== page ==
Who should pay for climate change?

20 May 2015 | Noel Forrest

Often,  giving people  a  reason to think  or  act in  a certain way is  one  of the most powerful tools  one can  employ. The hope  of those concerned about climate change is that these reasons can be mutually communicated and agreed at the Conference of the Parties (to the UNFCCC) in Paris later this year.

Indeed,  the  text  of  the  communique  resulting  from  COP  20  in  Lima  last  year  talked  of “common  and  differentiated”responsibilities, and targets, reflecting “different national circumstances”, as key to future discussions. So whether reductions in emissions be achieved via in-country policies, such as taxes, or by a global carbon trading scheme, answering the question as to who should pay more or less, is potentially very important.

Implicit  in the  assumption  that  present  day  populations  should  bear  a  cost  for  the  emissions  of  their ancestors  is  the  idea  t hey  have  benefitted  from  those emissions. After all, only a certain portion of historic emissions have actually been directly made by populations alive today.

So  the  most  obvious  candidate  to  distribute  the  costs  involved  would  be  historic  emissions  of  a  nation  divided  by  the  present  day  population  size  of  thatnation. A  discount  factor could be  applied, looking  back  over time, in  order to  sum historic  emissions together  and bring them to  a present  day  total.   This discounting could, in theory, link the ‘ responsibility’  attached to  emissions to the improvement in  understanding  of climate change which  has  occurred  over time.

However,  natural capital  (such  as  fossil fuels) is not  always converted successfully into  other, long-term income yielding  forms  of capital  such  as legal  and educational  institutions.    It  seems  unlikely  that  accounting  for  variation  in  nations’   relative  success  or  failure  in  this  capital-conversion  task  (known  to economists  as ‘ genuine  savings’ ) should,  or  even  could,  be  fully  accounted  for  in  answering  the  question  as  to  who  should  pay  for  climate  change  today.  Nevertheless  one might  at least  expect those countries where  economic benefits had  not  really  been  felt to  argue in  favour  of this theoretical link between benefit from and responsibility  for historic  emissions.One might argue that  a simple discount rate  applied to  all  historic emissions  account s for the fact the conversion is not always 100%.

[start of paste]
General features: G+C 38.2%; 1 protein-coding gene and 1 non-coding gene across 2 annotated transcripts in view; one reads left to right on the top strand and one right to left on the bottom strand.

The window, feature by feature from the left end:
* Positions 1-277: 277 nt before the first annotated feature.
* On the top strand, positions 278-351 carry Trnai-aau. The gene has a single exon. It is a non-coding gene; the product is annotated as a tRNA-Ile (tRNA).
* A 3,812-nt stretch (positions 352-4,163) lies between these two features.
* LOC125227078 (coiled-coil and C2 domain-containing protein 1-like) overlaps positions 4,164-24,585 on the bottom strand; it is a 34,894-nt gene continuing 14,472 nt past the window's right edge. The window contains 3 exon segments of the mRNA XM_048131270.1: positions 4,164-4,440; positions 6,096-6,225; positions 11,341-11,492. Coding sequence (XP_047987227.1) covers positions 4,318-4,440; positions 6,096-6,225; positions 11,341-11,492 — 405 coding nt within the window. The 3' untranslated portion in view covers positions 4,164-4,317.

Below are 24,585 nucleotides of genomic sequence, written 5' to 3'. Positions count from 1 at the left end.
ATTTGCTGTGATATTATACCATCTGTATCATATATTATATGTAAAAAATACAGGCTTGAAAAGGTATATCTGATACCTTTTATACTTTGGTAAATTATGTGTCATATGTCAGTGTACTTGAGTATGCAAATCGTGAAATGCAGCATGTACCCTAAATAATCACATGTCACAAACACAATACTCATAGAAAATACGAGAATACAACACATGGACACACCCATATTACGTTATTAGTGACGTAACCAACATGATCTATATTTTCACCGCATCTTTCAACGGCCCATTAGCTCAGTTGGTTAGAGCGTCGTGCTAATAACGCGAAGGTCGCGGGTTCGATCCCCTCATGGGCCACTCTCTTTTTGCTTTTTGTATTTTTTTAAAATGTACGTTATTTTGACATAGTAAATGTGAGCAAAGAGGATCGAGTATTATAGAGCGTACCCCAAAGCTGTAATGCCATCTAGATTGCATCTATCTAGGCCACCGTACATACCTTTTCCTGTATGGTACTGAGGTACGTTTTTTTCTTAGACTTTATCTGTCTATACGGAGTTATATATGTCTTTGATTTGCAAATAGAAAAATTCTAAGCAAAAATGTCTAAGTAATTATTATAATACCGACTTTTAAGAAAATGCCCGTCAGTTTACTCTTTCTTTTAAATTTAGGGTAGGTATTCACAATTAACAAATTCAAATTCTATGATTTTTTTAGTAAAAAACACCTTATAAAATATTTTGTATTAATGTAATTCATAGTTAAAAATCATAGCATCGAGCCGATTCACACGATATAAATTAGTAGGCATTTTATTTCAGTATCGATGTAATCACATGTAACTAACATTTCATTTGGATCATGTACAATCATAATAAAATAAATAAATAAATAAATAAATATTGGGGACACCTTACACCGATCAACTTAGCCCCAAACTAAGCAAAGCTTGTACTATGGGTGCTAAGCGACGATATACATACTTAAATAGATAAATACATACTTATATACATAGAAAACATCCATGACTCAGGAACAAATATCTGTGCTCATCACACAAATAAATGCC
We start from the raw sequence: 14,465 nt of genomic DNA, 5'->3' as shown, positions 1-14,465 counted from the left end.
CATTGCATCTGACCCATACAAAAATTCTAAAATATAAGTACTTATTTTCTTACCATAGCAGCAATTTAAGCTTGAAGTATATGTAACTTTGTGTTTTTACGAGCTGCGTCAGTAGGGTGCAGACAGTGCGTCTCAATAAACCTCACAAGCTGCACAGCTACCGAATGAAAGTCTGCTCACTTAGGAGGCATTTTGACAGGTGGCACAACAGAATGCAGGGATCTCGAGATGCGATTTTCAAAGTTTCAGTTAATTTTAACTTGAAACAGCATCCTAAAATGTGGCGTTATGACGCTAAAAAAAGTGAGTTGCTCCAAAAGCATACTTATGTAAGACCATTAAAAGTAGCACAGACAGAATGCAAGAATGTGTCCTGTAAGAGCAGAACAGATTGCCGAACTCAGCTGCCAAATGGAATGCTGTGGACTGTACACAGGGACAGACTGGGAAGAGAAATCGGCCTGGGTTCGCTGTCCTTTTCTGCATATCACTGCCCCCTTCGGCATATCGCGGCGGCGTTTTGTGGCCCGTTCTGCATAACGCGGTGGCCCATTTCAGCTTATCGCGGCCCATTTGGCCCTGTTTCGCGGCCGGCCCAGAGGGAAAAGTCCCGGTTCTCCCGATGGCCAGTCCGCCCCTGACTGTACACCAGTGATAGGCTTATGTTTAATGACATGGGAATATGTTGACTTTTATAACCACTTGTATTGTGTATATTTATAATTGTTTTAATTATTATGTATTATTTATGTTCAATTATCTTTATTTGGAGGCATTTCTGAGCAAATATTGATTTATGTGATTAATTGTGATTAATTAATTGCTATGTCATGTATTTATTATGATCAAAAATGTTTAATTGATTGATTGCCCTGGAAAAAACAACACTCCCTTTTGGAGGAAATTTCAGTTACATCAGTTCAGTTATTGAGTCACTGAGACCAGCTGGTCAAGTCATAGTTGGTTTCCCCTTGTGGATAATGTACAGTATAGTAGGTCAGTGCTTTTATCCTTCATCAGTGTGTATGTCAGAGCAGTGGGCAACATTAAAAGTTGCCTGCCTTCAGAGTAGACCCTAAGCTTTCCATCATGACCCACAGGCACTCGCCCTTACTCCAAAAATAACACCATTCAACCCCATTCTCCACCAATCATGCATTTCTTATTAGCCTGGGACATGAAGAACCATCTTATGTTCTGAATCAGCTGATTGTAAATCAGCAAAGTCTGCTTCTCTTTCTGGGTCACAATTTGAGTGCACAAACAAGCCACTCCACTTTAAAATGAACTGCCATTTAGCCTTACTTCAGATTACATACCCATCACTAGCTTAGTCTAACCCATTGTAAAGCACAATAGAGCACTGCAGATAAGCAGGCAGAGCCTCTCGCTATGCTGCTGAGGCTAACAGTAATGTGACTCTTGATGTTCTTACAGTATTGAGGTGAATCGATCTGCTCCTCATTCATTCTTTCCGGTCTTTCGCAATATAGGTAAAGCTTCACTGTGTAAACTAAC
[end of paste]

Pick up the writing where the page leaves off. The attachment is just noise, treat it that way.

Working  against  historic  discounting  of  emissions, however,  might  be  the  longer  atmospheric  residence time  of  emissions  made  further  back  in  time.  The calculation would also have to take into account that of historic emissions (of CO2 anyway), roughly 50% have so far been absorbed by the planet’ s oceans and terrestrial ecosystems.

This present-day divvying-up of ‘ responsibility’  could be combined with short term per-capita projections of actual costs to reduce carbon (marginal abatement curves), for specific countries, in some kind of purchasing-power-parity terms, to arrive at a near-term target for each nation.

If a global carbon budget could be agreed, out to a future point in time where there are zero emissions, then the correct relative allocation in costs, out to the same point in time, could reasonably be projected as well, given emissions and population size are reasonably foreseeable.  However, the missing knowledge would be the economic cost to each nation of a given reduction, per unit of carbon, at a given point in the future, because this is highly dependent on alternate fossil fuel prices, and innovations that will have occurred.  These future carbon abatement curves would therefore be needed, in theory, to arrive at long term carbon targets.

One  might  hope,  however,  that  reasonable  assumptions  could  be  made  in  this  area,  so  as  to  achieve  sufficient  confidence  in  the long  term  scheme  (any confidence  would  be  nice),  and  that  firm  targets  for  the  short  term  could  be  accompanied  by  indicative  goals  beyond.  A  mechanism  of  looking  forwards  at regular periods  of time to  divvy up  short term costs,  so  as to stay within the  original carbon budget set, whatever the total  of those short term costs might come to, would be the obvious way to address this issue.  I understand such a mechanism is under discussion.

If  all  this,  in  terms  of  numbers  and  analysis  feeding  into  discussions,  is  too  much  to  hope  for  in  Paris,  what  can  at  least  b e  hoped  for  is  a  universal appreciation of the principles involved, and that a similar outcome might be replicated by an iterative process of target -pledging.  There is certainly hope.

Noel Forrest